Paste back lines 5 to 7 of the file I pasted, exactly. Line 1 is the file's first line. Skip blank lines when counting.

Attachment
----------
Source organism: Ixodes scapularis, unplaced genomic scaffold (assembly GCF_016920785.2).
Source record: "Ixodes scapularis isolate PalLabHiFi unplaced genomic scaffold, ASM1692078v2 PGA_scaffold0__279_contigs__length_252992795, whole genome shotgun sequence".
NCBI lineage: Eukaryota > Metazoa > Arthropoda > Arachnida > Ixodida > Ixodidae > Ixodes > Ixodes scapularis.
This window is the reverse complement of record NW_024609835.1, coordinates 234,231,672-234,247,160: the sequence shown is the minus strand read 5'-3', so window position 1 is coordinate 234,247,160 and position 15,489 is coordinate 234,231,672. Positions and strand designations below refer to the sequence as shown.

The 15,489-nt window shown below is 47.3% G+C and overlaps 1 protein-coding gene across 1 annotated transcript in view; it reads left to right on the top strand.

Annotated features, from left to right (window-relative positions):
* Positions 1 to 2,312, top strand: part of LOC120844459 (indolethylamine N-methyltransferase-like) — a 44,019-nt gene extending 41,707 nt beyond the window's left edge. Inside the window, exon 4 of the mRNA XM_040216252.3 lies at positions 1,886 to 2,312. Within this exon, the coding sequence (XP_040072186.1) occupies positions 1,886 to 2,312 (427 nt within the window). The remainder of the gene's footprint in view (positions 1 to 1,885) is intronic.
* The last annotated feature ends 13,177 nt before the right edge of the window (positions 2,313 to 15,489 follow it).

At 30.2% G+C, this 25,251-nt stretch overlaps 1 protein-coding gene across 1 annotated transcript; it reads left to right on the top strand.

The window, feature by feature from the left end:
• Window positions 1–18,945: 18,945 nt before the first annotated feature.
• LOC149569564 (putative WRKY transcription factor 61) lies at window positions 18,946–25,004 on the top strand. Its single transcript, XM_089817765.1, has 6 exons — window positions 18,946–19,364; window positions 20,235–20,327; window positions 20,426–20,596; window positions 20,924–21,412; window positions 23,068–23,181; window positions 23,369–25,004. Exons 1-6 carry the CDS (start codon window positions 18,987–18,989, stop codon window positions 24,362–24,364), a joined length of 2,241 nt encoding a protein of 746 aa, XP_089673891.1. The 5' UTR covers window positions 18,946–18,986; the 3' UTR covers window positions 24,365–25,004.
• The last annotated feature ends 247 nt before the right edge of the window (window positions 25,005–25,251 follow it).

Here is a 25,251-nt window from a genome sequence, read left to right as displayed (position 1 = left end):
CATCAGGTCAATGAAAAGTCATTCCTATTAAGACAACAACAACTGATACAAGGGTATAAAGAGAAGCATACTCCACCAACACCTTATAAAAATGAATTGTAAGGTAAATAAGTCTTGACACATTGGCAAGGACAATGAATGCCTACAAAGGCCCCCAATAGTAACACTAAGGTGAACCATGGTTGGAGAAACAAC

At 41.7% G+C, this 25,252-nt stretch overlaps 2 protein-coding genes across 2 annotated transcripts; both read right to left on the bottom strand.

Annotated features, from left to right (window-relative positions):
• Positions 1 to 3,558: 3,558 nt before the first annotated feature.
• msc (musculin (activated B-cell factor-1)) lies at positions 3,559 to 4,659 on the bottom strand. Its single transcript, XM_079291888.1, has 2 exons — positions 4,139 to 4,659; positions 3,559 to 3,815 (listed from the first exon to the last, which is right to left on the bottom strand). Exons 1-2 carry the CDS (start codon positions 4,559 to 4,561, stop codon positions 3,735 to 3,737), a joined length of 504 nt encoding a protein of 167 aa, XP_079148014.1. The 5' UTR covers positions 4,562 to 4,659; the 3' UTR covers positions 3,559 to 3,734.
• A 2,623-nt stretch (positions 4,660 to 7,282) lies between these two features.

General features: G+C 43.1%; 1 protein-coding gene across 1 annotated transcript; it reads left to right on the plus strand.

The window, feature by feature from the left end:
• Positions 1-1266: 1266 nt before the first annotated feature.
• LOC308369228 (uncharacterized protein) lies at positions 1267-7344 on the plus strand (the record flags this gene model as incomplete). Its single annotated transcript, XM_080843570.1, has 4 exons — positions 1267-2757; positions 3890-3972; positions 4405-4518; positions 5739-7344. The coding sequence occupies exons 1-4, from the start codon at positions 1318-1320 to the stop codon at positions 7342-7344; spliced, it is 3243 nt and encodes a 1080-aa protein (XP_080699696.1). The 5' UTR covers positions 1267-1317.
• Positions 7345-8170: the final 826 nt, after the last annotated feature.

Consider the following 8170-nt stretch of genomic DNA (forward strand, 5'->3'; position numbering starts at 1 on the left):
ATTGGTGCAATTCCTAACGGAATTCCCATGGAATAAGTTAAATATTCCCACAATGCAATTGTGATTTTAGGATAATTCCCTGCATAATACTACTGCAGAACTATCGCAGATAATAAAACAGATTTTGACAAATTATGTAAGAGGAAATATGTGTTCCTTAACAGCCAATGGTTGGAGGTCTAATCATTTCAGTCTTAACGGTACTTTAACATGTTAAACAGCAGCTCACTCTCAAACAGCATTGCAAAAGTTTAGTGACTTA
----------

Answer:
The 15,489-nt window shown below is 47.3% G+C and overlaps 1 protein-coding gene across 1 annotated transcript in view; it reads left to right on the top strand.

Annotated features, from left to right (window-relative positions):
* Positions 1 to 2,312, top strand: part of LOC120844459 (indolethylamine N-methyltransferase-like) — a 44,019-nt gene extending 41,707 nt beyond the window's left edge. Inside the window, exon 4 of the mRNA XM_040216252.3 lies at positions 1,886 to 2,312. Within this exon, the coding sequence (XP_040072186.1) occupies positions 1,886 to 2,312 (427 nt within the window). The remainder of the gene's footprint in view (positions 1 to 1,885) is intronic.